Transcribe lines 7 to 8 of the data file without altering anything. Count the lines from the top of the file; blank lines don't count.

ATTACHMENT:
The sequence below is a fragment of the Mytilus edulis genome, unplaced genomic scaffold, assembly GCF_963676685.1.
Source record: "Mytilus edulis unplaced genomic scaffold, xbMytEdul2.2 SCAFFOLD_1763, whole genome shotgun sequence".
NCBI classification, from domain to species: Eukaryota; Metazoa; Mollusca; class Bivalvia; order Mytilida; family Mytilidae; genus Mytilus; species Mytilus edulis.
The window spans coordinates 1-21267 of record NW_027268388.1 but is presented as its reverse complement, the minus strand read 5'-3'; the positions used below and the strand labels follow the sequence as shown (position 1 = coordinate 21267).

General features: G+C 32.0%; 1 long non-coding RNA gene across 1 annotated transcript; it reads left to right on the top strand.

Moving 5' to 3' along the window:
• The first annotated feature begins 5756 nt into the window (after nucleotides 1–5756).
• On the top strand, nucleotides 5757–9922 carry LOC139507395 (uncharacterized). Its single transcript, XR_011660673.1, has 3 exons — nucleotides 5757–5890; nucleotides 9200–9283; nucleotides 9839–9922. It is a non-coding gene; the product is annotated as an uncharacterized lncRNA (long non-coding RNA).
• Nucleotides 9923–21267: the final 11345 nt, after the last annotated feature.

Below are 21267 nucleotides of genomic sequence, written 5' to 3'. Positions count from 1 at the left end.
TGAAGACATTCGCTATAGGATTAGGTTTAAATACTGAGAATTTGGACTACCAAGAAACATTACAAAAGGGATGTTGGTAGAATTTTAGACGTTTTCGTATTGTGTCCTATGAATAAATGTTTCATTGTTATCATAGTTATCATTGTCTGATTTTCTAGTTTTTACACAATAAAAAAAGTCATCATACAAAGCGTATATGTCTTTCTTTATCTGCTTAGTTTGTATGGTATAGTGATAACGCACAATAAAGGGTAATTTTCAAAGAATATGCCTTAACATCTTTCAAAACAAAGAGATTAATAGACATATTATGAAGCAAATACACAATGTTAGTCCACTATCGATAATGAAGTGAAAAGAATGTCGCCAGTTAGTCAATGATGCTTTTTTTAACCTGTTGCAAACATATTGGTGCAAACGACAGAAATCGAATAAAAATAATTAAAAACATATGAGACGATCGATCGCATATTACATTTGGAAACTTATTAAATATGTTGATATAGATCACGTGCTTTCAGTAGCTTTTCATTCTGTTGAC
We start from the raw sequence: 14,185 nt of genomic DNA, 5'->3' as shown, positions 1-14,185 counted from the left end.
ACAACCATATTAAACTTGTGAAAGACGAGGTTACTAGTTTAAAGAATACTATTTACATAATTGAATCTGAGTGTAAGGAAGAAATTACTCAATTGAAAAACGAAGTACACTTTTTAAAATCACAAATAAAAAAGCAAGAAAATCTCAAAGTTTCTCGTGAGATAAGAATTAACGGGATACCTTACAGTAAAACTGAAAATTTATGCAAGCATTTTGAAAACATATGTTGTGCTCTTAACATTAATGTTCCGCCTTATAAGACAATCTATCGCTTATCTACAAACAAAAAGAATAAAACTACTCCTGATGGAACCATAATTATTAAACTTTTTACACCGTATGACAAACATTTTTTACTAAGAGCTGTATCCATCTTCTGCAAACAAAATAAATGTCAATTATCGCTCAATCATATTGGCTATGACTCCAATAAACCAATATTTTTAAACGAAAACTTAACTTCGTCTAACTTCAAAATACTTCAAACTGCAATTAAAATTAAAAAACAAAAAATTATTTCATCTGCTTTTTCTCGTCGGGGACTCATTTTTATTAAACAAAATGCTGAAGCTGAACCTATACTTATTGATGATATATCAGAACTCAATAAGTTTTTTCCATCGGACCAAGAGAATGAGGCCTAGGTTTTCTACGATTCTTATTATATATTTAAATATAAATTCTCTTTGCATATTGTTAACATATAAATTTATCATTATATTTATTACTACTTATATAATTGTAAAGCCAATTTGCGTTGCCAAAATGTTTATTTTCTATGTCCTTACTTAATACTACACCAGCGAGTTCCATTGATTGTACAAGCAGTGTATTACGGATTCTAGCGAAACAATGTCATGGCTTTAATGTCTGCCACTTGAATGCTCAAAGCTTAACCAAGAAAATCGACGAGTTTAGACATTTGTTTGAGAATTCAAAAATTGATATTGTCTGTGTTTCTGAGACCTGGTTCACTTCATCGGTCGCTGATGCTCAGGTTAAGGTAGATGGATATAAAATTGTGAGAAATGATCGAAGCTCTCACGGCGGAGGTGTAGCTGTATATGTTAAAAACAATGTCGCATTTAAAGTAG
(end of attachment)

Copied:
• The first annotated feature begins 5756 nt into the window (after nucleotides 1–5756).
• On the top strand, nucleotides 5757–9922 carry LOC139507395 (uncharacterized). Its single transcript, XR_011660673.1, has 3 exons — nucleotides 5757–5890; nucleotides 9200–9283; nucleotides 9839–9922. It is a non-coding gene; the product is annotated as an uncharacterized lncRNA (long non-coding RNA).